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04.02.2015 | Ankle | Ausgabe 7/2016

Knee Surgery, Sports Traumatology, Arthroscopy 7/2016

Comparison of clinical outcomes between arthroscopic subchondral drilling and microfracture for osteochondral lesions of the talus

Zeitschrift:
Knee Surgery, Sports Traumatology, Arthroscopy > Ausgabe 7/2016
Autoren:
Jun-Ik Choi, Keun-Bae Lee

Abstract

Purpose

The objectives of this study were to compare the clinical outcomes of the two common bone marrow stimulation techniques such as subchondral drilling and microfracture for symptomatic osteochondral lesions of the talus and to evaluate prognostic factors affecting the outcomes.

Methods

Ninety patients (90 ankles) who underwent arthroscopic bone marrow stimulation for small- to mid-sized osteochondral lesions of the talus constituted the study cohort. The 90 ankles were divided into two groups: a drilling group (40 ankles) and a microfracture group (50 ankles). Each group was matched for age and gender, and both groups had characteristics similar to those obtained from pre-operative demographic data. The American Orthopaedic Foot and Ankle Society (AOFAS) ankle-hindfoot score and the ankle activity score (AAS) were used to compare clinical outcomes, during a mean follow-up period of 43 months.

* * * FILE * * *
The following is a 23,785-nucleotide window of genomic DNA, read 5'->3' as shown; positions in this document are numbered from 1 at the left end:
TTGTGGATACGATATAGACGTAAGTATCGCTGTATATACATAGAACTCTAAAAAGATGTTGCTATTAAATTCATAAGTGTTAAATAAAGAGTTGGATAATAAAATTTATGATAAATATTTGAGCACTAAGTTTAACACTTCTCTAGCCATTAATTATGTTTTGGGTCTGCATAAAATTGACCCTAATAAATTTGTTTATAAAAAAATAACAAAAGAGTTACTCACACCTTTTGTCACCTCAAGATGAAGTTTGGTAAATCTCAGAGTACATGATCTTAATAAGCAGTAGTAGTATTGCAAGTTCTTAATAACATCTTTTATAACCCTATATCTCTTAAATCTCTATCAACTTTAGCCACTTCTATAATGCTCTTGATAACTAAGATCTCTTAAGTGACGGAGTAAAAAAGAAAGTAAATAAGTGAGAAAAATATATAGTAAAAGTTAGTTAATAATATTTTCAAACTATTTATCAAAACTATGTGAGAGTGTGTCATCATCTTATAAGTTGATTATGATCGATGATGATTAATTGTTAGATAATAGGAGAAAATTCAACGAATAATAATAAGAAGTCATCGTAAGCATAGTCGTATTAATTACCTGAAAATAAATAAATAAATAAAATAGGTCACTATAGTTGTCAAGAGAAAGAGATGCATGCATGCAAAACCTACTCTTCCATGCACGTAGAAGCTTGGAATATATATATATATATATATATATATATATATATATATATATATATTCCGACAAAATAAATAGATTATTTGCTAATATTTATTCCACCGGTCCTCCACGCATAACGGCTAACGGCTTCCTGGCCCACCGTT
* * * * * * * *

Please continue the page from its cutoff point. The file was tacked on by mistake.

Results

The median AOFAS scores were 66.0 points (51–80) in drilling group and 66.5 points (45–81) in microfracture group pre-operatively, and these improved to 89.4 points (77–100) and 90.1 points (69–100) at the final follow-up, respectively. The median VAS scores improved at the final follow-up compared with the pre-operative condition. The median AAS for the drilling group improved from 4.5 (1–6) pre-operatively to 6.0 (1–8) at the final follow-up, while those for the microfracture group improved from 3.0 (2–8) to 6.0 (3–9). No significant differences were observed between the two groups in terms of the AOFAS scores, VAS, and AAS.

Conclusions

The arthroscopic subchondral drilling and microfracture techniques that were used to stimulate bone marrow showed similar clinical outcomes. The results of this study suggest that both techniques are effective and reliable in treating small- to mid-sized osteochondral lesions of the talus, regardless of which of the two techniques is used.

Level of evidence

Level III, retrospective comparative study.

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